Written by Jen Finn
The deed to speed
New Jersey's garvey racers propel a wooden clam-boat tradition with fiberglass rockets
By Kirk Moore
Engines suddenly bark and roar into throttle as brothers Harry and Jeff Von Schmidt vault out onto Barnegat Bay, helmeted heads and life-jacketed bodies thrust back in the seats as direct-drive transmissions kick in.
Their 17-foot racing boats, Indian Summer and Rumblefish, are patterned on the garvey — the classic southern New Jersey bayman's snub-nosed work scow, with roots that go back to the earliest English settlers of the 1700s.
Within about a minute other racers finish their "hot run" warm-ups and are pacing the roughly oval course laid out with buoys, then pouring on the gas when they get the start flag. Leaning into their turns, trying to keep boats from skittering and losing ground, it's an intensely physical contest, bodies battered by the pounding of flat boat bottoms — and sometimes flipping over, bringing a scramble of rescue swimmers.
"Indian Summer, he's gettin' it!" race announcer Larry Palmer booms over the loudspeakers. "Harry did lots of work the last few weeks."
Past the checkered flag, Harry Von Schmidt coasts back up to the beach at the Parkertown, N.J., docks to congratulations and handshakes from fellow racers of the Jersey Outlaws Racing Association.
"It was the propeller. I kept trying different wheels. I went through six of them," Harry explains. "But with this one, it just gets up and goes. And I'll get them on the turns. Nothing turns like this boat. It's like a go-kart."
National Fisherman Live: 3/10/15
In this episode, Online Editor Leslie Taylor talks with Mike McLouglin, vice president of Dunlop Industrial and Protective Footwear.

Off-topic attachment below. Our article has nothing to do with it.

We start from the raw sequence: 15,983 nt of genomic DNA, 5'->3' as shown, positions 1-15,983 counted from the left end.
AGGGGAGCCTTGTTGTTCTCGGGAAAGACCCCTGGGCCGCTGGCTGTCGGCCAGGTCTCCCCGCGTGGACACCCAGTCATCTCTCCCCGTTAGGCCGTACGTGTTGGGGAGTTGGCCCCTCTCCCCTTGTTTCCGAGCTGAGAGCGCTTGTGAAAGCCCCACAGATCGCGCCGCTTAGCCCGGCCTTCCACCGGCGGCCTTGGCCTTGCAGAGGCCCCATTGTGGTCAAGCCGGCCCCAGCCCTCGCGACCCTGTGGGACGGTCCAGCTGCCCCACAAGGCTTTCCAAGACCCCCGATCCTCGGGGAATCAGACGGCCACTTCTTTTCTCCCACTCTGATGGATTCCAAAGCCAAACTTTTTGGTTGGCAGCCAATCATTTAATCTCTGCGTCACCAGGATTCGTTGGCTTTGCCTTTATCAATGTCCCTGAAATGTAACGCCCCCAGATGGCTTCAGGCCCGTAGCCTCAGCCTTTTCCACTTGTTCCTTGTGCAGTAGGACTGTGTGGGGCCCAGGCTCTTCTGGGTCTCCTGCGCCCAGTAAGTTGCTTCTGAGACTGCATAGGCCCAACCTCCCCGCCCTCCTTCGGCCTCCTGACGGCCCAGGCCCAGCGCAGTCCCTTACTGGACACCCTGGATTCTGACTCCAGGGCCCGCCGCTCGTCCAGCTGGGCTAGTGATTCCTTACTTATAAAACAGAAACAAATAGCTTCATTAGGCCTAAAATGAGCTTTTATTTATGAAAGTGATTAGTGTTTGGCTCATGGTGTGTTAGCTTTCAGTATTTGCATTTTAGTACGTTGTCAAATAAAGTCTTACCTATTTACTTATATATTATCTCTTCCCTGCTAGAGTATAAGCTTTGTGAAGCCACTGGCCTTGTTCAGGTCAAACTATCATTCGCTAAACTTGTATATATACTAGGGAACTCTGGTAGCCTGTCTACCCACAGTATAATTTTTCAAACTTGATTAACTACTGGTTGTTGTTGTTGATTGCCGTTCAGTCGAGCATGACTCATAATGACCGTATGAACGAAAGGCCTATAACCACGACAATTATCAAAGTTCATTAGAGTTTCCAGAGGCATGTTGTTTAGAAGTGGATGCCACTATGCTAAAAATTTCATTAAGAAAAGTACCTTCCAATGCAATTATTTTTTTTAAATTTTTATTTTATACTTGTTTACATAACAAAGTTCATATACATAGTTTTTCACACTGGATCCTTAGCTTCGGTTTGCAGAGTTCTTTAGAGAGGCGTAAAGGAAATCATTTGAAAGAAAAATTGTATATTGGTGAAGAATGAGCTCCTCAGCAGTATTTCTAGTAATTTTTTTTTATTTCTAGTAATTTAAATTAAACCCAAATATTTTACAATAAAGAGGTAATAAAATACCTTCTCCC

National Fisherman Live: 2/24/15
In this episode:
March date set for disaster aid dispersal
Oregon LNG project could disrupt fishing
NOAA tweaks gear marking requirement
N.C. launches first commercial/recreational dock
Spiny lobster traps limits not well received
The Gulf of Maine Research Institute is partnering with restaurants throughout the region for an Out of the Blue promotion of cape shark, also known as dogfish. Starting Friday, July 3 and running until Sunday, July 12, cape shark will be available at each participating restaurant during the 10-day event. Cape shark is abundant and well deserving of a wider market.
As a joint Gulf of Mexico states seafood marketing effort sails into the sunset, the program’s Marketing Director has left for a job in the private seafood sector. Joanne McNeely Zaritsky, the former Marketing Director of the Gulf State Marketing Coalition, has joined St. Petersburg, FL based domestic seafood processor Captain’s Fine Foods as its new business development director to promote its USA shrimp product line.